In December 1856 Stanley was appointed professor of ecclesiastical history at Oxford. To the chair was attached a canonry at Christ Church; the appointment, therefore, though he was not installed as canon till March 1858, required his removal from Canterbury and return to the university. At the same time he accepted the post of examining chaplain to Dr. Archibald Campbell (afterwards archbishop) Tait [q. v.], who in September 1856 had been appointed bishop of London. His ‘Three Introductory Lectures on the Study of Ecclesiastical History’ (published in 1857) were delivered in February 1857. His ‘Lectures on the History of the Eastern Church’ (published in 1861) and his ‘Lectures on the History of the Jewish Church’ (part i. 1863; part ii. 1865; part iii. 1876) were also based upon lectures delivered as professor of ecclesiastical history. Through the lecture-room, the pulpit, and social life, he exercised a remarkable influence over young men at Oxford. To Stanley, for example, John Richard Green attributed his devotion to historical studies; from him also he learned the ‘principle of fairness’ (Prothero, Life of Dean Stanley, ii. 13–15). Among older men he was not an intellectual leader, though always a stimulating force. He could not join himself unreservedly to any party, and hated the spirit of combination for party purposes. His passion for justice plunged him continually into ecclesiastical conflicts. It was this feeling, even more than personal friendship, which stirred him to support Professor Jowett's claims to the endowments of the Greek chair against those who, on theological grounds, withheld his salary while they accepted his services. Though he regretted the publication of the first volume of Dr. Colenso's work on the Pentateuch (October 1862), he championed the writer's cause, because he could not ‘join in the indiscriminate outcry against an evidently honest and single-minded religious man.’ He disapproved of some of the contents of ‘Essays and Reviews’ (1860); but he pleaded that each essay should be judged by itself, and urged the unfairness of involving the different writers in the same sweeping censure (see his article on ‘Essays and Reviews’ in the Edinburgh Review for April 1861).
In January 1862 he was asked to accompany the Prince of Wales on a tour in the east. Leaving England in February, he returned home in the following June. The ‘Sermons in the East’ (published in 1863) were preached on this tour. During his absence abroad his mother died (Ash-Wednesday, 7 March 1862). This second tour in the Holy Land produced two results which were important in his career: it connected him closely with the court; it also made him better known to Lady Augusta Bruce (1822–1876), fifth daughter of the seventh Earl of Elgin, whom he had first met in Paris in 1857, and whose brother, General Bruce, his fellow-traveller throughout the prince's tour, died in 1862 of a fever caught in the marshes of the Upper Jordan.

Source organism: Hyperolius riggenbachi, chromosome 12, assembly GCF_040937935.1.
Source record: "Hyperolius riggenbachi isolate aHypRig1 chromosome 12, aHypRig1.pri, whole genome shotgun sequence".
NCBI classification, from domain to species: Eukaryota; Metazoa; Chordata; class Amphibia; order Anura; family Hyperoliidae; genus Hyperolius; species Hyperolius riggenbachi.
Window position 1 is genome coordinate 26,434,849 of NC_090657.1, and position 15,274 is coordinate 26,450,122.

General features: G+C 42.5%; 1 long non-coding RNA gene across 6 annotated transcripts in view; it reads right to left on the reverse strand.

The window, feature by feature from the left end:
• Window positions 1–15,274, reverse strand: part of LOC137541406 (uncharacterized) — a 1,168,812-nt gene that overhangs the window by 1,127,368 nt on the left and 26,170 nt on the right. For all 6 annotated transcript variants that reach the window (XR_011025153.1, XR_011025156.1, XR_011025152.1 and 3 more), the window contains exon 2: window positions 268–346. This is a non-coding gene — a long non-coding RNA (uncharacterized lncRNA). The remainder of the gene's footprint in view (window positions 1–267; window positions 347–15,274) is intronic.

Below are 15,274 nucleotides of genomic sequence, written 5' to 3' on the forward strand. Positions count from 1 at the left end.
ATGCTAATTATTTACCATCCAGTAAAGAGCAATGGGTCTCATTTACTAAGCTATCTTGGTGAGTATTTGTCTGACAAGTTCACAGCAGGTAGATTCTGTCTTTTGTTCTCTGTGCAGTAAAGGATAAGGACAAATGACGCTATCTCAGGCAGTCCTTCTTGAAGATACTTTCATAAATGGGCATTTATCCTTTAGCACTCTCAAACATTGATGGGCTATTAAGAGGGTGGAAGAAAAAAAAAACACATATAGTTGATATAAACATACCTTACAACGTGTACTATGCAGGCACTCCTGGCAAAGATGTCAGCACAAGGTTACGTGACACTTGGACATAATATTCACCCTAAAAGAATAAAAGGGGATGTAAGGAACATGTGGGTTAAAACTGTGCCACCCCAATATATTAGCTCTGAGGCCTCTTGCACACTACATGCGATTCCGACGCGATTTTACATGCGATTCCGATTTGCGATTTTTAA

On 22 Dec. 1863 he was married to Lady Augusta in Westminster Abbey, and on 9 Jan. 1864 was installed as dean of the abbey in succession to Richard Chenevix Trench [q. v.], who was promoted to the archbishopric of Dublin.
Stanley at once made his mark in his new position. In convocation, in literature, in society, in his official duties as dean, and in the pulpit, his work was rich in results and his influence grew in extent. By the ancient instrument to which he declared his assent at his installation as dean, he held his office for ‘the enlargement of the Christian church.’ To obtain recognition for the comprehensiveness which was, in his opinion, secured to the church by its union with the state, and, within the limits of the law, to widen its borders so that it might more worthily fulfil its mission as a national church, were the objects to which he devoted himself. In this double meaning of the enlargement of the church lies the key to his sermons, speeches, and writings. The sacrifices which he was prepared to make for the attainment of his ideal repelled numbers of the best men in his own church, whether their views were high or low. On the other hand, the breadth of his charity attracted thousands of the members of other communions. Outside the pale of his own church no ecclesiastic commanded more respect or personal affection. Within its limits no one was more fiercely assailed. In the controversies in which he took part or provoked, such as those which centred round Dr. John William Colenso [q. v.] or Dr. Vance Smith, his attitude was at least consistent. He opposed every effort to loosen the tie between church and state, to resist or evade the existing law, or to contract the freedom which the widest interpretation of the formularies of the church would permit. In his ‘Essays, chiefly on Questions of Church and State, from 1850 to 1870’ (published in 1870), as well as in the ‘Journals of Convocation,’ are preserved the memories of many forgotten controversies.